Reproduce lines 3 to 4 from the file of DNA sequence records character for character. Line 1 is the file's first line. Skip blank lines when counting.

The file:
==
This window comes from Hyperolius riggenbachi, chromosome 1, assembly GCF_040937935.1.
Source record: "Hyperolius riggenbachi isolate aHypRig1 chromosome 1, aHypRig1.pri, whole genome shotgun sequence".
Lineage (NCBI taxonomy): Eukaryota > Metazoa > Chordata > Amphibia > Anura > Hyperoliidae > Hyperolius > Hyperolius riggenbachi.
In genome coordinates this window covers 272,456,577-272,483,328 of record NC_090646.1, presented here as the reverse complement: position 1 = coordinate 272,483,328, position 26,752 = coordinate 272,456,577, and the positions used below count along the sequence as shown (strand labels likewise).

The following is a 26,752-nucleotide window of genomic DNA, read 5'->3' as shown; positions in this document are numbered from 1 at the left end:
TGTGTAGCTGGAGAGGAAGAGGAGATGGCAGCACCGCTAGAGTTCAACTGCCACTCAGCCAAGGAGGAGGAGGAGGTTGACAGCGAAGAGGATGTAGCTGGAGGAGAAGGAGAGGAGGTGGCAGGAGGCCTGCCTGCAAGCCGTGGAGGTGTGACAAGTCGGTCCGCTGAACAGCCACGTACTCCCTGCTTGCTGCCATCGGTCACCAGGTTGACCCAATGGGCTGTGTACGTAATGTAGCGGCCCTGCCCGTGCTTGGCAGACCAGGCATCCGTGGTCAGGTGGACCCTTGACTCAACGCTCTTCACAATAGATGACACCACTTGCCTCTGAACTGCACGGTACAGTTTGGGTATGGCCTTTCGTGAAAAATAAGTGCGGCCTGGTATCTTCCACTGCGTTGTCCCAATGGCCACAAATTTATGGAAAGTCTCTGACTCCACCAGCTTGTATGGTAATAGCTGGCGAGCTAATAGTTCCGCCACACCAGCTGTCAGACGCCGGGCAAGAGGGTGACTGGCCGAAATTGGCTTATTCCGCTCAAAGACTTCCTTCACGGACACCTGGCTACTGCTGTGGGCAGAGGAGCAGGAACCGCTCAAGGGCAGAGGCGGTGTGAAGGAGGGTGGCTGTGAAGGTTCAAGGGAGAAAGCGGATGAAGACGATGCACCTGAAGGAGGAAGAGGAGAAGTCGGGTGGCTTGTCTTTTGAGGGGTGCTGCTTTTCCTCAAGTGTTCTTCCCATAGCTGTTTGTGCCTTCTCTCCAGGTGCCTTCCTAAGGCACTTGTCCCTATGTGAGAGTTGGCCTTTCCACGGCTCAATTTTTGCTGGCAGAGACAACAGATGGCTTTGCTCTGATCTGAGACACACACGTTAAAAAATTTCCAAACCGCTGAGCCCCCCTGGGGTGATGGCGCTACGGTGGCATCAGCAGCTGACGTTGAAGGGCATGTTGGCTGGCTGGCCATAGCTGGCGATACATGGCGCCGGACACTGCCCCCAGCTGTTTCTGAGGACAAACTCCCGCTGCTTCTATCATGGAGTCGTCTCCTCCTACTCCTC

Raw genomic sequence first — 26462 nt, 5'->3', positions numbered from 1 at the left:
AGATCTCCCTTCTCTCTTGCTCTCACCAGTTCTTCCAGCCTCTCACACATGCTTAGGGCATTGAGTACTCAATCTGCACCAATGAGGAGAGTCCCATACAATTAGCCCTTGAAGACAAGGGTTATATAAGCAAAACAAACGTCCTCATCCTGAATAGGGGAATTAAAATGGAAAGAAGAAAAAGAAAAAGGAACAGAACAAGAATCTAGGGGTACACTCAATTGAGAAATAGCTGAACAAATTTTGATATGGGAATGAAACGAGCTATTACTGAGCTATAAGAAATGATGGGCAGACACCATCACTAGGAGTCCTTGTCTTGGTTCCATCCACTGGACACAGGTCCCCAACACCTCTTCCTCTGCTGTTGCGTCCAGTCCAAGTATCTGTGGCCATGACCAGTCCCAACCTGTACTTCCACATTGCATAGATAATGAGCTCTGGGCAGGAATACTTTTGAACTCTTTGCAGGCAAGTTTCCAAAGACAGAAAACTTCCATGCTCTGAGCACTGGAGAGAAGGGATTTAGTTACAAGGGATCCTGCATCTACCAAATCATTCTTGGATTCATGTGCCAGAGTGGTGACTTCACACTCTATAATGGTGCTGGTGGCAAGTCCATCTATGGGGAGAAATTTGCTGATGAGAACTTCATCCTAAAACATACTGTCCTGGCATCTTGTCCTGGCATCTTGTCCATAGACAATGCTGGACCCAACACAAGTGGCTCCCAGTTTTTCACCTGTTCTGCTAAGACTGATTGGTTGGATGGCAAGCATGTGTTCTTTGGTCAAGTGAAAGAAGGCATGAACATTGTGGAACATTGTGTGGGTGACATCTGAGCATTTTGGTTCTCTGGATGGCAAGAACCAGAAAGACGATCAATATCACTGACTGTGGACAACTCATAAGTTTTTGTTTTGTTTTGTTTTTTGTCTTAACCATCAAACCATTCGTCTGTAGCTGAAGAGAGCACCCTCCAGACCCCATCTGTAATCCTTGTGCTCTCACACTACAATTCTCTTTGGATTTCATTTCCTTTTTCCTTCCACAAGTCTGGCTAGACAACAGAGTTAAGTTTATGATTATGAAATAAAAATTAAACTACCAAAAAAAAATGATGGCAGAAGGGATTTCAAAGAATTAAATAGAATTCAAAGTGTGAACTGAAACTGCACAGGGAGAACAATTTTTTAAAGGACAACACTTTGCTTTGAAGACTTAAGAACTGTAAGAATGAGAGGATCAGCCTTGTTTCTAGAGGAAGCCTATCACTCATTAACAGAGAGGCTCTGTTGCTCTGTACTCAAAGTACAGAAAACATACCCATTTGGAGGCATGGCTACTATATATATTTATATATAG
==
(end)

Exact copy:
Lineage (NCBI taxonomy): Eukaryota > Metazoa > Chordata > Amphibia > Anura > Hyperoliidae > Hyperolius > Hyperolius riggenbachi.
In genome coordinates this window covers 272,456,577-272,483,328 of record NC_090646.1, presented here as the reverse complement: position 1 = coordinate 272,483,328, position 26,752 = coordinate 272,456,577, and the positions used below count along the sequence as shown (strand labels likewise).